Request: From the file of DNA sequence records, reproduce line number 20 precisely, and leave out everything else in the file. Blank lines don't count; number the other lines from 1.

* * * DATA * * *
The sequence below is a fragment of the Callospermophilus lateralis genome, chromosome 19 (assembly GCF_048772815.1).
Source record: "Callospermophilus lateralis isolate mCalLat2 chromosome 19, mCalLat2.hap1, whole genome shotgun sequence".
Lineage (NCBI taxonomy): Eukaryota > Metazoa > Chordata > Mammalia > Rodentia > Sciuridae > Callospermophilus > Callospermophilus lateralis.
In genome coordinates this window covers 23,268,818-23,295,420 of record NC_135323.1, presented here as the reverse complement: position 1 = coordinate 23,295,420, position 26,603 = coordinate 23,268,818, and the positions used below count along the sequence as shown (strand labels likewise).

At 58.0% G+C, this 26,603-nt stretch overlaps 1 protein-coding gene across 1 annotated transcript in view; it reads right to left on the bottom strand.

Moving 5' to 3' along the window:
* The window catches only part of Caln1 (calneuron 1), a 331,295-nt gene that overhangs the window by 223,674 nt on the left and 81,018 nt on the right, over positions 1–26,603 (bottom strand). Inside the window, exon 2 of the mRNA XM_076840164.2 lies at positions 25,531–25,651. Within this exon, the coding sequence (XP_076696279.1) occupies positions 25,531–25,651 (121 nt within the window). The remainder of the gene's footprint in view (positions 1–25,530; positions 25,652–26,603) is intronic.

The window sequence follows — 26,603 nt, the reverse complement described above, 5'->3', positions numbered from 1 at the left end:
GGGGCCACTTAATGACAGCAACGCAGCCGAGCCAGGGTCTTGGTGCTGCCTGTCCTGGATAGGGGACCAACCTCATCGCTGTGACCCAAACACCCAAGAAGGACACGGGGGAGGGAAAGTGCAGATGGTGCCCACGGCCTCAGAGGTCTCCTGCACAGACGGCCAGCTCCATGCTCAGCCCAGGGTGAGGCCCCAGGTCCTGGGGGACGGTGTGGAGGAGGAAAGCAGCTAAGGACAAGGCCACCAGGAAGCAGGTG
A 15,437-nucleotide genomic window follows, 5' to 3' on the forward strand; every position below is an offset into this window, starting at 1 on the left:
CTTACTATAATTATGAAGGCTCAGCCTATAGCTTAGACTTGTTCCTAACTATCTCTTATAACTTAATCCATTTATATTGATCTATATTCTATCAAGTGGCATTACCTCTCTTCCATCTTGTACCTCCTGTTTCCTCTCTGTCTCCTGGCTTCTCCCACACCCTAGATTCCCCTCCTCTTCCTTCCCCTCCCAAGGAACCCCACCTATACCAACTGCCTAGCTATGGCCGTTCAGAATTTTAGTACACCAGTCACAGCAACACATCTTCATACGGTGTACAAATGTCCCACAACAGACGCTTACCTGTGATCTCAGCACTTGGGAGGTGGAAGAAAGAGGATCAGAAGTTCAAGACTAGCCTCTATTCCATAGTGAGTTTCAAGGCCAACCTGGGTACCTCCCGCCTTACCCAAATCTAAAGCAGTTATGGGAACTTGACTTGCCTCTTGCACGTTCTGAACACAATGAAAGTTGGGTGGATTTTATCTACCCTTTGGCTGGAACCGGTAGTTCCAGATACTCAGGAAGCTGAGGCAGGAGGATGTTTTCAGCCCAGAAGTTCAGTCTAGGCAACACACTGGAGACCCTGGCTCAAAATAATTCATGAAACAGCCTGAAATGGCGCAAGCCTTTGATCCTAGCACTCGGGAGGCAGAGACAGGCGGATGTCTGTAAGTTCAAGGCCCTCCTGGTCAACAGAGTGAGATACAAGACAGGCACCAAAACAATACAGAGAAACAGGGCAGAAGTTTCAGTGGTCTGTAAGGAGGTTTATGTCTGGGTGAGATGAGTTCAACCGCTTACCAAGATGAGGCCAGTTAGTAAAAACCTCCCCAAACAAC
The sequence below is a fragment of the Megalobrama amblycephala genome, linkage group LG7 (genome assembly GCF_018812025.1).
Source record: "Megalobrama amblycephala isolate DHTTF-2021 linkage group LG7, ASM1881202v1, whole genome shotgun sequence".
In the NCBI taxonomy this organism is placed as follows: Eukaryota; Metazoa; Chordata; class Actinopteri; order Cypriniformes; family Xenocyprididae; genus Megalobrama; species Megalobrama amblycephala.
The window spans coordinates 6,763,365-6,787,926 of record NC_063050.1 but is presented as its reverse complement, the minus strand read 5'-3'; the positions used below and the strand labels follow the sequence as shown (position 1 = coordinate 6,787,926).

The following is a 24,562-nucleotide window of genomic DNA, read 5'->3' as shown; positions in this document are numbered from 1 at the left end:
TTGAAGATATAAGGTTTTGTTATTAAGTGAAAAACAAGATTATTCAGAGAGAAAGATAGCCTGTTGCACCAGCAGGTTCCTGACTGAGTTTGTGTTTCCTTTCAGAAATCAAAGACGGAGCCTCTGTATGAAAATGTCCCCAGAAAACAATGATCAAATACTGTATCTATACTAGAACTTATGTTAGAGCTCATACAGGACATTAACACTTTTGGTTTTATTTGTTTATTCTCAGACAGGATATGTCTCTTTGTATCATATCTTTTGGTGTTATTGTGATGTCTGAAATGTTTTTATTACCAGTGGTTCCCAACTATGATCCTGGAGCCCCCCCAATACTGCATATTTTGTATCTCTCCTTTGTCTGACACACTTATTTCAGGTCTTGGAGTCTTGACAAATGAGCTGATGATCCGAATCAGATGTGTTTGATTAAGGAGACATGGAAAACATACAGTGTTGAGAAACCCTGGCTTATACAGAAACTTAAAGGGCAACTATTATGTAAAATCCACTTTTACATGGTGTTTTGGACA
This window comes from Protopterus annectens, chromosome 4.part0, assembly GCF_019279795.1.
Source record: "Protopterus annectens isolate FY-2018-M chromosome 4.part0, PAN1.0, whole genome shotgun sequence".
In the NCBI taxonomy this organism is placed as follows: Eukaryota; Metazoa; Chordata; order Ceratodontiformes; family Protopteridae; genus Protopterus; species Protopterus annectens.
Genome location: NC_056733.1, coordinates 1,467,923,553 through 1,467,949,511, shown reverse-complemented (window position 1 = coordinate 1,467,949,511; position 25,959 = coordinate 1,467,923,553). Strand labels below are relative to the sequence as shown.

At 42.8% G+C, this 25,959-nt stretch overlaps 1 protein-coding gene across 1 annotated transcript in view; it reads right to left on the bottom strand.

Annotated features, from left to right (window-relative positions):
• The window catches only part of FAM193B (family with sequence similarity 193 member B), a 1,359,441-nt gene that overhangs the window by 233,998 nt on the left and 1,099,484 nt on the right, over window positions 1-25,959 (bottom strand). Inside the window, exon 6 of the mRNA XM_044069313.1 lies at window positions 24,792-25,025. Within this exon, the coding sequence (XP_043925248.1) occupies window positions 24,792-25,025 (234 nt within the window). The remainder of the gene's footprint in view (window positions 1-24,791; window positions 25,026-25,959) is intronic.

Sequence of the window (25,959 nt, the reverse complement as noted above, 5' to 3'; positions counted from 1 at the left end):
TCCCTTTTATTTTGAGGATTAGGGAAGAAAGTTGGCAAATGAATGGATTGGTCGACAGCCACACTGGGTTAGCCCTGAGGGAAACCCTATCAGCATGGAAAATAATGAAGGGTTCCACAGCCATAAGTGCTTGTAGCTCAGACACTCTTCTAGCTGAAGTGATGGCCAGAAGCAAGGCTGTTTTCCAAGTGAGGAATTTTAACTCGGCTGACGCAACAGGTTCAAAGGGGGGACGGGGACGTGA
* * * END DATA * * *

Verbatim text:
In the NCBI taxonomy this organism is placed as follows: Eukaryota; Metazoa; Chordata; order Ceratodontiformes; family Protopteridae; genus Protopterus; species Protopterus annectens.